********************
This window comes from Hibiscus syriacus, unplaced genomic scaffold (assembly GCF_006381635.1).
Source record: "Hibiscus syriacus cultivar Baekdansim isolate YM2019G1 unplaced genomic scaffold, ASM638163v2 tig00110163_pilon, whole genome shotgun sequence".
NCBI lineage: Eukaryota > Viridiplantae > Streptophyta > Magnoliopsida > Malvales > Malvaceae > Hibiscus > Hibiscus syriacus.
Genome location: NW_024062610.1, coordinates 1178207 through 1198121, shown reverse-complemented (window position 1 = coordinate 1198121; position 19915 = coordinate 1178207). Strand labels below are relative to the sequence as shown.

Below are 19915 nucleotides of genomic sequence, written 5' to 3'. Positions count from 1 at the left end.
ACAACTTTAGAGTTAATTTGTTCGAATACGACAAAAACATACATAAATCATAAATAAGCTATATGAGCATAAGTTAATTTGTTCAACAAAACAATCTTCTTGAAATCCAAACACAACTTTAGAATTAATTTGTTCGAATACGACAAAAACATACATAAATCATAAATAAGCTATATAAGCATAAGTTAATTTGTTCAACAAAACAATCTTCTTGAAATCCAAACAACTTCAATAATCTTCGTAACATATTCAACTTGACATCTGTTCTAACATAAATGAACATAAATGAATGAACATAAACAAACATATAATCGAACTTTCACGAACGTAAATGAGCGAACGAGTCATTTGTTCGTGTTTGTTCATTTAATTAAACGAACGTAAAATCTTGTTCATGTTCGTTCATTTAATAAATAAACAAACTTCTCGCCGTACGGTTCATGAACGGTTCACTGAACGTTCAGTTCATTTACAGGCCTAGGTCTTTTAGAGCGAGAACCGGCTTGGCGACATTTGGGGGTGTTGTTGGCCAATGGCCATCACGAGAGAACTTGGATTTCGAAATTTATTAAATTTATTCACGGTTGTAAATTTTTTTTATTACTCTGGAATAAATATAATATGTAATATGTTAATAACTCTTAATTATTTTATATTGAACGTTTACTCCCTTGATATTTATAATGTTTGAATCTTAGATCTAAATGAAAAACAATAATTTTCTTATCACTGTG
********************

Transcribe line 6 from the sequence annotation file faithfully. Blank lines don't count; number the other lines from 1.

ACAACTTTAGAGTTAATTTGTTCGAATACGACAAAAACATACATAAATCATAAATAAGCTATATGAGCATAAGTTAATTTGTTCAACAAAACAATCTTCTTGAAATCCAAACACAACTTTAGAATTAATTTGTTCGAATACGACAAAAACATACATAAATCATAAATAAGCTATATAAGCATAAGTTAATTTGTTCAACAAAACAATCTTCTTGAAATCCAAACAACTTCAATAATCTTCGTAACATATTCAACTTGACATCTGTTCTAACATAAATGAACATAAATGAATGAACATAAACAAACATATAATCGAACTTTCACGAACGTAAATGAGCGAACGAGTCATTTGTTCGTGTTTGTTCATTTAATTAAACGAACGTAAAATCTTGTTCATGTTCGTTCATTTAATAAATAAACAAACTTCTCGCCGTACGGTTCATGAACGGTTCACTGAACGTTCAGTTCATTTACAGGCCTAGGTCTTTTAGAGCGAGAACCGGCTTGGCGACATTTGGGGGTGTTGTTGGCCAATGGCCATCACGAGAGAACTTGGATTTCGAAATTTATTAAATTTATTCACGGTTGTAAATTTTTTTTATTACTCTGGAATAAATATAATATGTAATATGTTAATAACTCTTAATTATTTTATATTGAACGTTTACTCCCTTGATATTTATAATGTTTGAATCTTAGATCTAAATGAAAAACAATAATTTTCTTATCACTGTG